Aubert, J., B. Barascud, H. Descimon and F. Michel. 1996. Syst?matic mol?culaire des Argynnes (Lepidoptera: Nymphalidae). Comptes-Rendus de l'Acad?mie Des Sciences de Paris III, Sciences de la Vie/Life Sciences, 319. pp. 647-651.

Brower, A. V. Z. 2000. Phylogenetic relationships among the Nymphalidae (Lepidoptera), inferred from partial sequences of the wingless gene. Proceedings of the Royal Society of London Series B Biological Sciences 267:1201-1211.

Dos Passos, C. F. and L. P. Grey. 1945. A genitalic survey of the Argynninae (Lepidoptera: Nymphalidae). American Museum Novitiates, 1296. pp. 1-29.

Freitas, A. V. L. and K. S. Brown. 2004. Phylogeny of the Nymphalidae (Lepidoptera). Systematic Biology 53 (3):363-383

Harvey, D. J. 1991. Higher classification of the Nymphalidae, Appendix B. Pages 255-273 in The Development and Evolution of Butterfly Wing Patterns (H. F. Nijhout, ed.) Smithsonian Institution Press, Washington DC.

Penz, C. M. and D. Peggie. 2003. Phylogenetic relationships among Heliconiiae genera based on morphology (Lepidoptera: Nymphalidae). Systematic Entomology, 28, pp. 451-479.

Reuss, F. A. T. 1926. Systematischer ?berblick der Dryadinae T. Rss. mit einigen Neubeschreibungen (Lep.Rhopal.). Deutche Entomologische Zeitschrift, 1926. pp. 65-70.

Shir?zu, T. and T. Saigusa. 1973. A generic classification of the genus Argynnis and its allied genera (Lepidoptera: Nymphalidae). Sieboldia, 4. pp. 99-104.

Simonsen, T. J. 2006a. Glands, muscles and genitalia. Morphological and phylogenetic implications of histological characters in the male genitalia of fritillary butterflies (Lepidoptera: Nymphalidae: Argynnini). Zoologica Scripta, 35 (3). pp. 231-241.

Simonsen, T. J. 2006b. Fritillary phylogeny, classification and larval hostplants: reconstructed mainly on the basis of male and female genitalic morphology (Lepidoptera: Nymphalidae: Argynnini). Biological Journal of the Linnean Society 89: 627-673.

Simonsen, T. J., Wahlberg, N., Brower, A. V. Z., and de Jong, R. 2006. Morphology, molecules and fritilllaries: approaching a stable phylogeny for Argynnini (Lepidoptera: Nymphalidae). Insect Syst. Evol. 37: 405-418.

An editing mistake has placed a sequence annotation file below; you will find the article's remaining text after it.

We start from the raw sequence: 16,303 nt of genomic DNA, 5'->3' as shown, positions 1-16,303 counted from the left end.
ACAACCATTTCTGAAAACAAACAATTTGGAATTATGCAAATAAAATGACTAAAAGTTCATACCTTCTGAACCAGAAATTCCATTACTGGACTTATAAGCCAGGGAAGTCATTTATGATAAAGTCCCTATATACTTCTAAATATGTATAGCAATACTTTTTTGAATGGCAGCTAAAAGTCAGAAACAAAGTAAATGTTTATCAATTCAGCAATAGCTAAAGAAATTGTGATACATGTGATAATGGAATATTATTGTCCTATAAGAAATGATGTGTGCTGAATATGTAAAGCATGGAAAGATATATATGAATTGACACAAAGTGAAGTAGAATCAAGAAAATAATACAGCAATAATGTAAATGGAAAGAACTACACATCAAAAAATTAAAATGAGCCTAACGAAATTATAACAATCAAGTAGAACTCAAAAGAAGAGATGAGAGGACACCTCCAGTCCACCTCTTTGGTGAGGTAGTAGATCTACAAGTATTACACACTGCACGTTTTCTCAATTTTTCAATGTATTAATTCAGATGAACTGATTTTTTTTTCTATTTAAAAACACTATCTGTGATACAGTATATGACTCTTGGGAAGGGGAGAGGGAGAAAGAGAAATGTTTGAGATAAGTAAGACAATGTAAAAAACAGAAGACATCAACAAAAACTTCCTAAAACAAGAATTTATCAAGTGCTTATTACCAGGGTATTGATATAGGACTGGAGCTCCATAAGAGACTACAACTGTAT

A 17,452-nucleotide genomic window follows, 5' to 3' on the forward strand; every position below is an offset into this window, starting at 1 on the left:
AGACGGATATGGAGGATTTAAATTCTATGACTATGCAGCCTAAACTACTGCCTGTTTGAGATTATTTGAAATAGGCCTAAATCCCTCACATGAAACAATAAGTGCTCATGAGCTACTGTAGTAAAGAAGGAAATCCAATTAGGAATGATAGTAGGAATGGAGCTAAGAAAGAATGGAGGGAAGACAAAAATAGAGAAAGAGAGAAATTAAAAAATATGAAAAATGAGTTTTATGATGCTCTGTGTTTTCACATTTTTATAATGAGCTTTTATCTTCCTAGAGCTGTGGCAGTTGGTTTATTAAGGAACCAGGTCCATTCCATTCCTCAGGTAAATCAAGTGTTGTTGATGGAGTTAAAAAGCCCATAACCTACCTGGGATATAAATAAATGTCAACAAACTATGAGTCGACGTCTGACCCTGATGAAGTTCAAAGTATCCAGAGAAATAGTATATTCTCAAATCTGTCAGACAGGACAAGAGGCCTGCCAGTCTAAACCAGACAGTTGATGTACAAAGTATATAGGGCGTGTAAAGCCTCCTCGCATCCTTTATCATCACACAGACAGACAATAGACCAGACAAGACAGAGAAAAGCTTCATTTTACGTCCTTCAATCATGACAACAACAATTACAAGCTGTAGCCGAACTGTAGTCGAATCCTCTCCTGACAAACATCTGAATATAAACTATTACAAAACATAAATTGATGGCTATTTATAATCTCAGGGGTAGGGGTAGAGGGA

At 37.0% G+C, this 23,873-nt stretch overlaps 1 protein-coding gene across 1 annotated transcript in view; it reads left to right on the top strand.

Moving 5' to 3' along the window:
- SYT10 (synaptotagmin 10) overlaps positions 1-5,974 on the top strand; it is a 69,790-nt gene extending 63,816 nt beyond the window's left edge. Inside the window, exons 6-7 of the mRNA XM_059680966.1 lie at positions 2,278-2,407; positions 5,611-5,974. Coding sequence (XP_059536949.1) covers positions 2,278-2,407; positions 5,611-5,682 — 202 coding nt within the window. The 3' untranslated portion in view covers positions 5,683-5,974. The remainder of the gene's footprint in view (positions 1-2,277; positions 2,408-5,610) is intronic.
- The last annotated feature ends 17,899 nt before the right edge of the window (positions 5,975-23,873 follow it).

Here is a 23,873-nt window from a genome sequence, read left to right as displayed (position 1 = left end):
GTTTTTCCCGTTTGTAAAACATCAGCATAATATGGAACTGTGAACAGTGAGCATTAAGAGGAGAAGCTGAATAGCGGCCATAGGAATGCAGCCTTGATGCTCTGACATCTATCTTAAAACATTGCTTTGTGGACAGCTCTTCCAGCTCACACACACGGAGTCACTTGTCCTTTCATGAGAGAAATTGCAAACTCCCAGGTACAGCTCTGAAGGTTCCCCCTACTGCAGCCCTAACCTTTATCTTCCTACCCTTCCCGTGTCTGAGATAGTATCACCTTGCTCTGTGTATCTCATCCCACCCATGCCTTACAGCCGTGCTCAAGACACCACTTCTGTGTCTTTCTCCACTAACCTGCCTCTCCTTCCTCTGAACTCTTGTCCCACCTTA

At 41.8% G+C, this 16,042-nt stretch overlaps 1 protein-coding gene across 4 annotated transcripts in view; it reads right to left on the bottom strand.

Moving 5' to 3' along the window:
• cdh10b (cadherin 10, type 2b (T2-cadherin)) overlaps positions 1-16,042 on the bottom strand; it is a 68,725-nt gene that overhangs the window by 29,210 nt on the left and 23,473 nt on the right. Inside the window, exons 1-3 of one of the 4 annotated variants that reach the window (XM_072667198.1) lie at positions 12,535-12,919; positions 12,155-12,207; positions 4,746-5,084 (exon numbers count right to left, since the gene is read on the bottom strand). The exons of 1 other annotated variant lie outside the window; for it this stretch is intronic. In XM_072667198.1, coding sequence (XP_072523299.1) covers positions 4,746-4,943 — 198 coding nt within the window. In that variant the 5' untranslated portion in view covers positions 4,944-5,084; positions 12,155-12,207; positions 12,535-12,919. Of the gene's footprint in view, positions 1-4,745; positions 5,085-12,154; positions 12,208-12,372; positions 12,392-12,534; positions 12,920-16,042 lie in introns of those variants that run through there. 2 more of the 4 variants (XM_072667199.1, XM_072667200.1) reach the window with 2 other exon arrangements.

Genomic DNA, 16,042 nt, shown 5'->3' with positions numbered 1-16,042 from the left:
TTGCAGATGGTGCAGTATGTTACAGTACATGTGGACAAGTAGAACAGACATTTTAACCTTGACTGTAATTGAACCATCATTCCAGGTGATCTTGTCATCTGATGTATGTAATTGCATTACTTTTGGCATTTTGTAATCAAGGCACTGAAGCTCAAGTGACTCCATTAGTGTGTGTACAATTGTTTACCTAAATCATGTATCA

Warren, B. S. C. 1955. A revision of the classification of the subfamily Argynninae (Lepidoptera: Nymphalidae). Part 2. Definition of the Asiatic genera. Transactions of the Royal Entomological Society of London, 107. pp. 381-391.

Warren, B. S. C., C. F. dos Passos and L. P. Grey. 1946. Supplementary notes on the classification of Argynninae (Lepidoptera: Nymphalidae). Proceedings of the Royal Entomological Society of London, 15. pp. 71-73.

Title Illustrations
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Scientific Name Brenthis ino
Location Finland
Acknowledgements This image is licensed under the Attribution-NonCommercial-ShareAlike 2.0 Creative Commons License.
source: flickr: Lesser Marbled Fritillary
Specimen Condition Live Specimen
Copyright © 2006 Marko Kivel?
Scientific Name Boloria napaea
Location Pink Mtn., British Columbia, Canada
Specimen Condition Live Specimen
Identified By Thomas Simonsen
Life Cycle Stage Adult
Copyright © 2005 Thomas Simonsen
Scientific Name Euptoieta claudia
Location Valley Forge National Park, Pennsylvania, USA
Acknowledgements The copyright owner has released this image under the Attribution-NonCommercial-NoDerivs 2.0 Creative Commons license.
source: flickr: Brilliance
Specimen Condition Live Specimen
Copyright © 2006 Marty DeAngelo
About This Page

Thomas Simonsen
University of Alberta, Edmonton, Alberta, Canada

Niklas Wahlberg
Stockholm University, Stockholm, Sweden

Middle Tennessee State University, Murfreesboro, Tennessee, USA

Correspondence regarding this page should be directed to Thomas Simonsen at , Niklas Wahlberg at , and Andrew V. Z. Brower at

Citing this page:

Simonsen, Thomas, Wahlberg, Niklas, and Brower, Andrew V. Z. 2007. Argynnini Duponchel 1835. Fritillaries. Version 25 March 2007 (temporary). http://tolweb.org/Argynnini/70206/2007.03.25 in The Tree of Life Web Project, http://tolweb.org/